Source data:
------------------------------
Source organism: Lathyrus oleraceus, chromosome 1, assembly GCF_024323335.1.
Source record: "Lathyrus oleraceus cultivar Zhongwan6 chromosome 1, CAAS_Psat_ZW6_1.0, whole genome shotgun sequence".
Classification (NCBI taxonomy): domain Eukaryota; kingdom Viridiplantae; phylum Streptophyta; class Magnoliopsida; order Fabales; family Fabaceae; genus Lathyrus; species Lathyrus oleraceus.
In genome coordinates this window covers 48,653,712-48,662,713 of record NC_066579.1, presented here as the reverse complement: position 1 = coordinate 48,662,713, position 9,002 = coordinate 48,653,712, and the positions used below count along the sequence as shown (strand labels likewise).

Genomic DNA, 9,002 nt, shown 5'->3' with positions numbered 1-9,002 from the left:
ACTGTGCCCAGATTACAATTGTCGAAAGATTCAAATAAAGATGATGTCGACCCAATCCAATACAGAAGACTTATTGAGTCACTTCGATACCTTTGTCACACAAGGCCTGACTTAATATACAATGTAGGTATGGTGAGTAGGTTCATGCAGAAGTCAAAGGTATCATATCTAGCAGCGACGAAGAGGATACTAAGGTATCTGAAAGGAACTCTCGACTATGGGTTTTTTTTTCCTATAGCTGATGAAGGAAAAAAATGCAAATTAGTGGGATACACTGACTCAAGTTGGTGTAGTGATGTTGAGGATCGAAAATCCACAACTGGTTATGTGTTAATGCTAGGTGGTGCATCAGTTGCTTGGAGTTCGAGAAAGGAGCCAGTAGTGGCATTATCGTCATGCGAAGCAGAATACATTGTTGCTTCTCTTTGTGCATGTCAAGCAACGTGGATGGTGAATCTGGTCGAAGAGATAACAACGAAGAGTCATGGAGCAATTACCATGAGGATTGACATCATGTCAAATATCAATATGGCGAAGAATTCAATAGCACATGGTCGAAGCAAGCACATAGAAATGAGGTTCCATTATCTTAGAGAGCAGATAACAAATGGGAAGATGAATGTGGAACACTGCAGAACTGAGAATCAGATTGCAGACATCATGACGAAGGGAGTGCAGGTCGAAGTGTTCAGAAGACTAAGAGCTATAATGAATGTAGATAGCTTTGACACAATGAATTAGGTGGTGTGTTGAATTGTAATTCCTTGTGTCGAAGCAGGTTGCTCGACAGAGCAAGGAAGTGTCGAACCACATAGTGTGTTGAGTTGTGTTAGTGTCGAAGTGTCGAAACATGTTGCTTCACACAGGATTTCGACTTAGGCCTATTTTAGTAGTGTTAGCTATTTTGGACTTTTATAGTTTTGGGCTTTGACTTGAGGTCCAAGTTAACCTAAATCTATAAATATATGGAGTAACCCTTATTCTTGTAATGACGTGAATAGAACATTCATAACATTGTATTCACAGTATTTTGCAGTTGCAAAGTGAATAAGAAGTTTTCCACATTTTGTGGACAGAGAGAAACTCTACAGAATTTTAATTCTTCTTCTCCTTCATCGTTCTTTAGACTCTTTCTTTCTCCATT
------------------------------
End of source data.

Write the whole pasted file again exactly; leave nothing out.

Source organism: Lathyrus oleraceus, chromosome 1, assembly GCF_024323335.1.
Source record: "Lathyrus oleraceus cultivar Zhongwan6 chromosome 1, CAAS_Psat_ZW6_1.0, whole genome shotgun sequence".
Classification (NCBI taxonomy): domain Eukaryota; kingdom Viridiplantae; phylum Streptophyta; class Magnoliopsida; order Fabales; family Fabaceae; genus Lathyrus; species Lathyrus oleraceus.
In genome coordinates this window covers 48,653,712-48,662,713 of record NC_066579.1, presented here as the reverse complement: position 1 = coordinate 48,662,713, position 9,002 = coordinate 48,653,712, and the positions used below count along the sequence as shown (strand labels likewise).

Genomic DNA, 9,002 nt, shown 5'->3' with positions numbered 1-9,002 from the left:
ACTGTGCCCAGATTACAATTGTCGAAAGATTCAAATAAAGATGATGTCGACCCAATCCAATACAGAAGACTTATTGAGTCACTTCGATACCTTTGTCACACAAGGCCTGACTTAATATACAATGTAGGTATGGTGAGTAGGTTCATGCAGAAGTCAAAGGTATCATATCTAGCAGCGACGAAGAGGATACTAAGGTATCTGAAAGGAACTCTCGACTATGGGTTTTTTTTTCCTATAGCTGATGAAGGAAAAAAATGCAAATTAGTGGGATACACTGACTCAAGTTGGTGTAGTGATGTTGAGGATCGAAAATCCACAACTGGTTATGTGTTAATGCTAGGTGGTGCATCAGTTGCTTGGAGTTCGAGAAAGGAGCCAGTAGTGGCATTATCGTCATGCGAAGCAGAATACATTGTTGCTTCTCTTTGTGCATGTCAAGCAACGTGGATGGTGAATCTGGTCGAAGAGATAACAACGAAGAGTCATGGAGCAATTACCATGAGGATTGACATCATGTCAAATATCAATATGGCGAAGAATTCAATAGCACATGGTCGAAGCAAGCACATAGAAATGAGGTTCCATTATCTTAGAGAGCAGATAACAAATGGGAAGATGAATGTGGAACACTGCAGAACTGAGAATCAGATTGCAGACATCATGACGAAGGGAGTGCAGGTCGAAGTGTTCAGAAGACTAAGAGCTATAATGAATGTAGATAGCTTTGACACAATGAATTAGGTGGTGTGTTGAATTGTAATTCCTTGTGTCGAAGCAGGTTGCTCGACAGAGCAAGGAAGTGTCGAACCACATAGTGTGTTGAGTTGTGTTAGTGTCGAAGTGTCGAAACATGTTGCTTCACACAGGATTTCGACTTAGGCCTATTTTAGTAGTGTTAGCTATTTTGGACTTTTATAGTTTTGGGCTTTGACTTGAGGTCCAAGTTAACCTAAATCTATAAATATATGGAGTAACCCTTATTCTTGTAATGACGTGAATAGAACATTCATAACATTGTATTCACAGTATTTTGCAGTTGCAAAGTGAATAAGAAGTTTTCCACATTTTGTGGACAGAGAGAAACTCTACAGAATTTTAATTCTTCTTCTCCTTCATCGTTCTTTAGACTCTTTCTTTCTCCATT